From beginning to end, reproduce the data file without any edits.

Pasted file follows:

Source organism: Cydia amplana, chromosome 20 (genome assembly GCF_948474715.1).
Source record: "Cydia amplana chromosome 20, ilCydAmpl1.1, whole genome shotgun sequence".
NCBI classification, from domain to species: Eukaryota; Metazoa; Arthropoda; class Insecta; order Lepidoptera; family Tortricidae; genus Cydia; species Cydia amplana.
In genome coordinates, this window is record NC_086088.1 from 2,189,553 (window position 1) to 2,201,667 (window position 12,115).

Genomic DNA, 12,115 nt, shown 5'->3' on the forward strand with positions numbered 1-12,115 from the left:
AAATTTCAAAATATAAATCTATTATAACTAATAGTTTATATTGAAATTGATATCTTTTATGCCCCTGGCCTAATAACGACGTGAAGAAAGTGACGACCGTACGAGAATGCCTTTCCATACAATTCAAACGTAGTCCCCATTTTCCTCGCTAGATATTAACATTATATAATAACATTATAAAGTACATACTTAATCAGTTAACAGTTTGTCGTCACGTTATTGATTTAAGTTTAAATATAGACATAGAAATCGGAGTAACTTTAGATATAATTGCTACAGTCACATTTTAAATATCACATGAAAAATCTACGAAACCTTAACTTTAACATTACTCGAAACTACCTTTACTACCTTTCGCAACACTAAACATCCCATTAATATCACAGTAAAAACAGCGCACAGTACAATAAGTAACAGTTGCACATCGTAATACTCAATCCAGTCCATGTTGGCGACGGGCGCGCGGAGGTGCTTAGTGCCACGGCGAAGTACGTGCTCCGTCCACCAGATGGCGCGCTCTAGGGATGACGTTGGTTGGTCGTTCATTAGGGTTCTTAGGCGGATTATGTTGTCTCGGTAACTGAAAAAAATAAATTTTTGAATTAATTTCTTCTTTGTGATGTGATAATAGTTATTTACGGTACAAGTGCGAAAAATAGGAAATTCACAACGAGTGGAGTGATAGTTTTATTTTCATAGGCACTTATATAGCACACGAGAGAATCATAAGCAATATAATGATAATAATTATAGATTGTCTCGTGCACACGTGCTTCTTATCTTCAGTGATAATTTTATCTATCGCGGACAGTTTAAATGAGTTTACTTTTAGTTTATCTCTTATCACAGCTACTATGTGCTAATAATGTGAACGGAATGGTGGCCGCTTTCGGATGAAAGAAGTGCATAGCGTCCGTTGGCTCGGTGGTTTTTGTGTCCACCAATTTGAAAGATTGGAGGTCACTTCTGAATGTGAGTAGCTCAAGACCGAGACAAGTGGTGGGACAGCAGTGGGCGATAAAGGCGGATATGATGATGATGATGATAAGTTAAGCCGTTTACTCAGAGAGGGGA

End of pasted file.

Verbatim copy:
Source organism: Cydia amplana, chromosome 20 (genome assembly GCF_948474715.1).
Source record: "Cydia amplana chromosome 20, ilCydAmpl1.1, whole genome shotgun sequence".
NCBI classification, from domain to species: Eukaryota; Metazoa; Arthropoda; class Insecta; order Lepidoptera; family Tortricidae; genus Cydia; species Cydia amplana.
In genome coordinates, this window is record NC_086088.1 from 2,189,553 (window position 1) to 2,201,667 (window position 12,115).

Genomic DNA, 12,115 nt, shown 5'->3' on the forward strand with positions numbered 1-12,115 from the left:
AAATTTCAAAATATAAATCTATTATAACTAATAGTTTATATTGAAATTGATATCTTTTATGCCCCTGGCCTAATAACGACGTGAAGAAAGTGACGACCGTACGAGAATGCCTTTCCATACAATTCAAACGTAGTCCCCATTTTCCTCGCTAGATATTAACATTATATAATAACATTATAAAGTACATACTTAATCAGTTAACAGTTTGTCGTCACGTTATTGATTTAAGTTTAAATATAGACATAGAAATCGGAGTAACTTTAGATATAATTGCTACAGTCACATTTTAAATATCACATGAAAAATCTACGAAACCTTAACTTTAACATTACTCGAAACTACCTTTACTACCTTTCGCAACACTAAACATCCCATTAATATCACAGTAAAAACAGCGCACAGTACAATAAGTAACAGTTGCACATCGTAATACTCAATCCAGTCCATGTTGGCGACGGGCGCGCGGAGGTGCTTAGTGCCACGGCGAAGTACGTGCTCCGTCCACCAGATGGCGCGCTCTAGGGATGACGTTGGTTGGTCGTTCATTAGGGTTCTTAGGCGGATTATGTTGTCTCGGTAACTGAAAAAAATAAATTTTTGAATTAATTTCTTCTTTGTGATGTGATAATAGTTATTTACGGTACAAGTGCGAAAAATAGGAAATTCACAACGAGTGGAGTGATAGTTTTATTTTCATAGGCACTTATATAGCACACGAGAGAATCATAAGCAATATAATGATAATAATTATAGATTGTCTCGTGCACACGTGCTTCTTATCTTCAGTGATAATTTTATCTATCGCGGACAGTTTAAATGAGTTTACTTTTAGTTTATCTCTTATCACAGCTACTATGTGCTAATAATGTGAACGGAATGGTGGCCGCTTTCGGATGAAAGAAGTGCATAGCGTCCGTTGGCTCGGTGGTTTTTGTGTCCACCAATTTGAAAGATTGGAGGTCACTTCTGAATGTGAGTAGCTCAAGACCGAGACAAGTGGTGGGACAGCAGTGGGCGATAAAGGCGGATATGATGATGATGATGATAAGTTAAGCCGTTTACTCAGAGAGGGGA